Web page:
Employers May Make Hiring Decisions Based on Applicant Interviews


A federal appellate court reiterated the should-be-obvious points that employers may make hiring decisions based on how applicants perform in interviews and that an applicant’s assessment of their own qualifications is not determinative under federal antidiscrimination laws.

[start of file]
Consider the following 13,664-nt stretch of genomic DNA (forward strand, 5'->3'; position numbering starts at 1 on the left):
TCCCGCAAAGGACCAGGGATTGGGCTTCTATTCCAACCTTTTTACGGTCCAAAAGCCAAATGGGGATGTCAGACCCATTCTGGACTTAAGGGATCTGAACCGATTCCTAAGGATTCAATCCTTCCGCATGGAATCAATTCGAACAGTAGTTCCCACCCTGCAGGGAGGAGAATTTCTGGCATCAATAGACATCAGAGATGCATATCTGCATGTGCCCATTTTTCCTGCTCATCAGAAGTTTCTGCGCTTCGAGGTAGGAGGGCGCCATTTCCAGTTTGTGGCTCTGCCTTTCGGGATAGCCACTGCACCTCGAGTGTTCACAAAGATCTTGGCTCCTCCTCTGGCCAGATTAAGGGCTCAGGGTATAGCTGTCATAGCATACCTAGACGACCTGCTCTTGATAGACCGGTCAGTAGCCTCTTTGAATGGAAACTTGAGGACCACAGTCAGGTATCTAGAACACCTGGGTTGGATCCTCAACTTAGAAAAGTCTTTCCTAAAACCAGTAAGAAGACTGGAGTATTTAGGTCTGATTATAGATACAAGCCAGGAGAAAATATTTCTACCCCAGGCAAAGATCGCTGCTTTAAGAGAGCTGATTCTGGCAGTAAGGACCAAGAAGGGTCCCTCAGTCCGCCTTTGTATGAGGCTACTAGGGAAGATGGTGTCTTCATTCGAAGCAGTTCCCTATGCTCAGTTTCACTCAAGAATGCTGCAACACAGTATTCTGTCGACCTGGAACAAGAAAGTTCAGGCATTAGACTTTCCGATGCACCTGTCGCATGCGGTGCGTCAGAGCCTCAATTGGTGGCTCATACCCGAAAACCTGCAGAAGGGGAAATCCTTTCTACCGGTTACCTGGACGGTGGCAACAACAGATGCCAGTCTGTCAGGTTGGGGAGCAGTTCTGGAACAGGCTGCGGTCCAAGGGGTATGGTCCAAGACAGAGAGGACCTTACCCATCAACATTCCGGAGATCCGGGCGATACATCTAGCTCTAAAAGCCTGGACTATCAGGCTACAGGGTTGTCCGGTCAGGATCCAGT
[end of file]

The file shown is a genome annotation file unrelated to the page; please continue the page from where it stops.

In Pribyl v. County of Wright, the employee challenged her non-selection for promotion as discriminatory based on her sex, arguing that she was the most qualified for the position. The employer, however, asserted that all the members of the interview panel agreed that she interviewed poorly compared to the other candidates. The U.S. Court of Appeals for the Eighth Circuit stated that, even assuming the employee was the most objectively qualified, the employer “is still entitled to compare candidates’ interview performances when making its decision.” Moreover, the Eighth Circuit dismissed as “irrelevant” the employee’s own perception of her interview performance, stating that, “it is the employer’s perception that is relevant, not the applicants’ subjective evaluation of their own relative performance.”